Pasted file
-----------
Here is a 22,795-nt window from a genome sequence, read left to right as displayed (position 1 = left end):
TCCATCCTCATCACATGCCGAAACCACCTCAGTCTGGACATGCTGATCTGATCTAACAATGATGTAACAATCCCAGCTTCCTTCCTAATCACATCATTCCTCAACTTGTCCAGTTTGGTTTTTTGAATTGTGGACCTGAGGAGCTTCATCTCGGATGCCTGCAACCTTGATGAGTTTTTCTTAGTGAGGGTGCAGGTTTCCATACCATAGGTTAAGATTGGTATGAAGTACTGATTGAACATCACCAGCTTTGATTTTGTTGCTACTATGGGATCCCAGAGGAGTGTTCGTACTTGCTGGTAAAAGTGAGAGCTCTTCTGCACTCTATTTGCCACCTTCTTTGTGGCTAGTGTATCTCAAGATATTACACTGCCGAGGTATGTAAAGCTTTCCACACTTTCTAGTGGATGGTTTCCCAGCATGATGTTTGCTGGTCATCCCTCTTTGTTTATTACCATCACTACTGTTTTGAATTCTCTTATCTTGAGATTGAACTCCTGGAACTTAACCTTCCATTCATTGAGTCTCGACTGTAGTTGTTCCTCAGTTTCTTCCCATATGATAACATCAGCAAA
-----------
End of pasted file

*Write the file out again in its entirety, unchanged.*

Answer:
Here is a 22,795-nt window from a genome sequence, read left to right as displayed (position 1 = left end):
TCCATCCTCATCACATGCCGAAACCACCTCAGTCTGGACATGCTGATCTGATCTAACAATGATGTAACAATCCCAGCTTCCTTCCTAATCACATCATTCCTCAACTTGTCCAGTTTGGTTTTTTGAATTGTGGACCTGAGGAGCTTCATCTCGGATGCCTGCAACCTTGATGAGTTTTTCTTAGTGAGGGTGCAGGTTTCCATACCATAGGTTAAGATTGGTATGAAGTACTGATTGAACATCACCAGCTTTGATTTTGTTGCTACTATGGGATCCCAGAGGAGTGTTCGTACTTGCTGGTAAAAGTGAGAGCTCTTCTGCACTCTATTTGCCACCTTCTTTGTGGCTAGTGTATCTCAAGATATTACACTGCCGAGGTATGTAAAGCTTTCCACACTTTCTAGTGGATGGTTTCCCAGCATGATGTTTGCTGGTCATCCCTCTTTGTTTATTACCATCACTACTGTTTTGAATTCTCTTATCTTGAGATTGAACTCCTGGAACTTAACCTTCCATTCATTGAGTCTCGACTGTAGTTGTTCCTCAGTTTCTTCCCATATGATAACATCAGCAAA